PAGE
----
Predictive Markers in Colon Cancer Biomarkers in Oncology
edited by: Heinz-Josef Lenz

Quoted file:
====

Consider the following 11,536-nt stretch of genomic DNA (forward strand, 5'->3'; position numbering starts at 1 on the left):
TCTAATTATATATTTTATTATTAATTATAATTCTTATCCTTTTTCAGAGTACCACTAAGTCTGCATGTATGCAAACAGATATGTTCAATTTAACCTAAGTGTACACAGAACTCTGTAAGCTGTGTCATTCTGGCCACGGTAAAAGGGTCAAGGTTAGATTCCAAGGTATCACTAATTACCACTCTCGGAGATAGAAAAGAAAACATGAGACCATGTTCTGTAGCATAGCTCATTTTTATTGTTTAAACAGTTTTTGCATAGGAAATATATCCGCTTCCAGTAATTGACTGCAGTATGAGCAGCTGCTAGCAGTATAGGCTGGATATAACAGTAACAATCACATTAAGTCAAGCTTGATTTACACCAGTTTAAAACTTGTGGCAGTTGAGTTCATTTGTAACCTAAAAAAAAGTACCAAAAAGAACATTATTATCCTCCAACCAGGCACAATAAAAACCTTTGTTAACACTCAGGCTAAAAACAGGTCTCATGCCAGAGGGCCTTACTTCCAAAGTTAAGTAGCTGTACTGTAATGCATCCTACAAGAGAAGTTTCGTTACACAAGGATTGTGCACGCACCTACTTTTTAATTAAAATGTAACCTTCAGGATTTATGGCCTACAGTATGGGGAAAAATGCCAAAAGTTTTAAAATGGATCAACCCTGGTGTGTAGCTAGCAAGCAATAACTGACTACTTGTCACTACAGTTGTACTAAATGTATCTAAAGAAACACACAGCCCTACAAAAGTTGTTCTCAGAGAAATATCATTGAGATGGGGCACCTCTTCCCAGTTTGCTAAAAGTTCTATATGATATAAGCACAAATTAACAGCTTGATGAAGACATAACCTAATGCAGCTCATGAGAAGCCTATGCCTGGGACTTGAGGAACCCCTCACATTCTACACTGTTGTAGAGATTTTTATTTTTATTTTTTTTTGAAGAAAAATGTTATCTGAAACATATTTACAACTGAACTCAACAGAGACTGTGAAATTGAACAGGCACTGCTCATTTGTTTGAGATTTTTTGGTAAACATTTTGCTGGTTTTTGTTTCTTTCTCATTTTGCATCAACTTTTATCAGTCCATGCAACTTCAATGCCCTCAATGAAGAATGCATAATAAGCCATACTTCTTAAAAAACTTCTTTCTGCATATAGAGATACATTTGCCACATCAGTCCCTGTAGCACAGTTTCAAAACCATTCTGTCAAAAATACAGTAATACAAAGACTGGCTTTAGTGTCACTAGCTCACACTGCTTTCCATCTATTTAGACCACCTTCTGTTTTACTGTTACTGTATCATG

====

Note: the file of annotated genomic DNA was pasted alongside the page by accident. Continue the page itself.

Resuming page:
Over the past several decades, significant progress has been achieved towards improving survival outcome of patients with colorectal cancer (CRC), which is attributed in part to the approval and incorporation of several new drugs. Currently, a lack of validated predictive biomarkers for almost all therapeutic agents restricts our ability to tailor specific drugs to patient cohorts, and might be viewed as one of the largest barriers to the success of individualized CRC therapy. In recent years, the majority of efforts have been placed on the identification of predictive biomarkers in CRC, which in turn would allow for selecting patients who will benefit from a particular therapeutic regimen. Despite a plethora of promising predictive biomarkers evaluated, KRAS status remains the only marker with sufficient evidence to justify routine clinical assessment for selection of anti-EGFR therapy in metastatic CRC (mCRC) patients. Although there is no doubt that implementation KRAS testing represents a significant step forward in the concept of individualized treatment in mCRC, it is becoming increasingly apparent that disease progression is largely driven by a multitude of signaling pathways, resulting in the critical need to implement a pathway-based approach whereby analysis of multiple steps within the molecular cascades being targeted is considered and evaluated.